THE BLOG

Charter of Values: Down the Road of Unacceptable Discrimination

09/17/2013 12:19 EDT | Updated 11/17/2013 05:12 EST

As the debate is heating up in Quebec about religious accommodations, it would be a worthwhile idea to consider some balanced policy options. For instance, adopting a code that would guide citizens, institutions and businesses who face different demands of religious and cultural accommodations could help in easing interactions within a culturally diverse population. Moving in that direction could also help to foster a dialogue between the legislator and the citizens, and to get the feedback allowing for this code to evolve, as the Quebec society changes.

It is most deplorable that Pauline Marois' government has taken the opposite direction by proposing, last week, its charter of values.

The idea of a code, of a set of guidelines, remains a good one insofar as it protects the notion of human rights and freedoms. Such a code is no longer valuable if it becomes a legal tool to discriminate and disrespect those who differ from the majority.

By taking away the right to display their faith -- and hence a part of their identity -- through religious wear for some of us, the charter of values hurts Quebecers' convictions. It collides with our hopes and with our interpretation of civics and mutual respect. It leads to discrimination, and is unworthy of Quebec's heritage, and a threat to the unfolding of Quebecers' potential.

Where is the evidence?

One would expect that, to come with such a restrictive and intrusive policy, the government would have some upsetting and convincing evidence that the fact that civil servants have worn religious symbols --kippas, turbans, hijabs -- has lately caused some serious problems. However, when asked how many complaints had, in the past years, been transmitted from citizens regarding a nurse, a university professor or a clerk in the department of Finance displaying some religious symbol, Bernard Drainville, the minister responsible for elaborating the Charter of values, gave quite a weak answer. "As far as I am aware, this number is not known," he admitted.

In the department of rhetorics...

Short from any clear evidence or statistics, the government has filled the shelves in the department of electoral rhetoric with various unconvincing attempts to legitimize its crusade against religious wear for civil servants.

In the past week, Premier Marois has relentlessly evoked the importance of protecting the neutrality and the appearance of neutrality of the state and of its institutions. She has yet to prove that this purpose would not be better fulfilled by an adequate ethics code and by well-defined professional norms, rather than by a discriminatory ban on religious wear.

Her government has also skillfully reduced wearing religious symbol to a simple choice of clothing and accessories, arguing that Quebecers could still opt for religious wear outside of public sector workplaces. But contrary to what seems to be the government's belief, religious wear -- unlike ties or boots -- often cannot be worn only part time, or only inbetween working shifts. And while the government has tried to demonstrate its open-mindedness by ensuring that discrete displays of one's faith could be tolerated, it unapologetically ignores that all religious symbols are not perfect substitutes. Regardless of our Premier's opinion, it is not possible, for instance, to trade a kippa for cufflinks engraved with the Star of David.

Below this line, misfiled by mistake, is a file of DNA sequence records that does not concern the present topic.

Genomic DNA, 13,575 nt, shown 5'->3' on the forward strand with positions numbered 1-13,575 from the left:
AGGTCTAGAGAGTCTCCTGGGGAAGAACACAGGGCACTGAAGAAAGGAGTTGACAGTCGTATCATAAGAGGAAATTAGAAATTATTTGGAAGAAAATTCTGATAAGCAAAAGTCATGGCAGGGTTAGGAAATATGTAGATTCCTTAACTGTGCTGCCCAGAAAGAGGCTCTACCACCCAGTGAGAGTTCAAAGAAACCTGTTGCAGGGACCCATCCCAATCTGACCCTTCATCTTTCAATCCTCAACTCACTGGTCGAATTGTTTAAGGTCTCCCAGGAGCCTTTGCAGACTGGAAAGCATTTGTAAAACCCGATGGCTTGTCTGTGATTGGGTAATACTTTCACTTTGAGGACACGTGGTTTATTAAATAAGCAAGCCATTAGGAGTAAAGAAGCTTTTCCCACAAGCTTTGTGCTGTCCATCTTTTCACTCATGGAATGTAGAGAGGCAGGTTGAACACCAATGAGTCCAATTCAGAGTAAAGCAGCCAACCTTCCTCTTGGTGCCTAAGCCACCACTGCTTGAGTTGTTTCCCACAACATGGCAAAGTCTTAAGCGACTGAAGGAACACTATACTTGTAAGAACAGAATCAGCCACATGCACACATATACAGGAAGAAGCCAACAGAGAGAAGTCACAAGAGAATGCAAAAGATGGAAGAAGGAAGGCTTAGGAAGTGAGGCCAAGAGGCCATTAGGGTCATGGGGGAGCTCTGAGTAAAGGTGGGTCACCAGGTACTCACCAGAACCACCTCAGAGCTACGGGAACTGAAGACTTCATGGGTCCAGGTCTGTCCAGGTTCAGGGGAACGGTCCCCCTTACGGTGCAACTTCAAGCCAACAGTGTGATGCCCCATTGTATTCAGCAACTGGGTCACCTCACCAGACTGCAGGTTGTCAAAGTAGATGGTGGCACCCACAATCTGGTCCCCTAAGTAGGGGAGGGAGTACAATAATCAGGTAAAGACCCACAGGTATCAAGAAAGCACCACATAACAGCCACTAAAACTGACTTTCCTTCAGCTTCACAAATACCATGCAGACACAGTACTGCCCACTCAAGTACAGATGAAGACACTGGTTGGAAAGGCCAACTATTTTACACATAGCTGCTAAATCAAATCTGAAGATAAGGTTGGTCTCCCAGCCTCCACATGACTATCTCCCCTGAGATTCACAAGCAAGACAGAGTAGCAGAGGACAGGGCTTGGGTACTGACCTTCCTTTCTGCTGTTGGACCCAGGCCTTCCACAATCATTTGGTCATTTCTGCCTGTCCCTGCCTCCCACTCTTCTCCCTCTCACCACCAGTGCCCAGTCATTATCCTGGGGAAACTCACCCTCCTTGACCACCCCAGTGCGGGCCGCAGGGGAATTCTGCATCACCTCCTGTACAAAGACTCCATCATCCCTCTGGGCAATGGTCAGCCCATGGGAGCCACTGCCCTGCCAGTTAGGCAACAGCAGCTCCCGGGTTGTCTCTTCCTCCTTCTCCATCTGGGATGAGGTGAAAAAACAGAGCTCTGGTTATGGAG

The PQ's rhetorical strategy on that matter is simply ridiculous.

Progress...?

While the list of evidence and arguments supporting the Charter of values is remarkably limited, it seems that there is no end to the list their incongruities and the injustices it would lead to: creation of a precedent in terms of workplace discrimination against minorities, limitation of many women's employment opportunities, implementation of asymmetric standards between religions for which the practice leads to different degrees of visibility... Those have already been thoroughly discussed lately. There is, however, another deplorable consequence to the implementation of the legislation proposed by the Parti Quebecois that deserves to be highlighted: it would legally legitimize the interpretation of cultural diversity as an anomaly.

This interpretation was made very clear by Premier Marois in an interview with Le Devoir last week. Explaining her government's explosive charter, she explained that it was meant to help Quebecers' whose religious faith and practices are different from those of the historic majority "advancing towards the norm". As a result, the charter would send the message that is it not "normal", for example, for a teacher to wear a kippa, a turban, a hijab... a message that would be internalized by the public in general, and by the kids in the schoolyard in this particular case.

This message is nowhere close to our society's feeling about diversity, and nowhere close to the message that we should send to a new generation of Quebecers.

Moving forward with its charter, the PQ is dangerously going down a road where stereotypes rule and where suspicion towards cultural and religious diversity is legitimate. It is opting for a policy that hits us violently, that hurts our convictions, that collides with our hopes and with our interpretation of civics and mutual respect.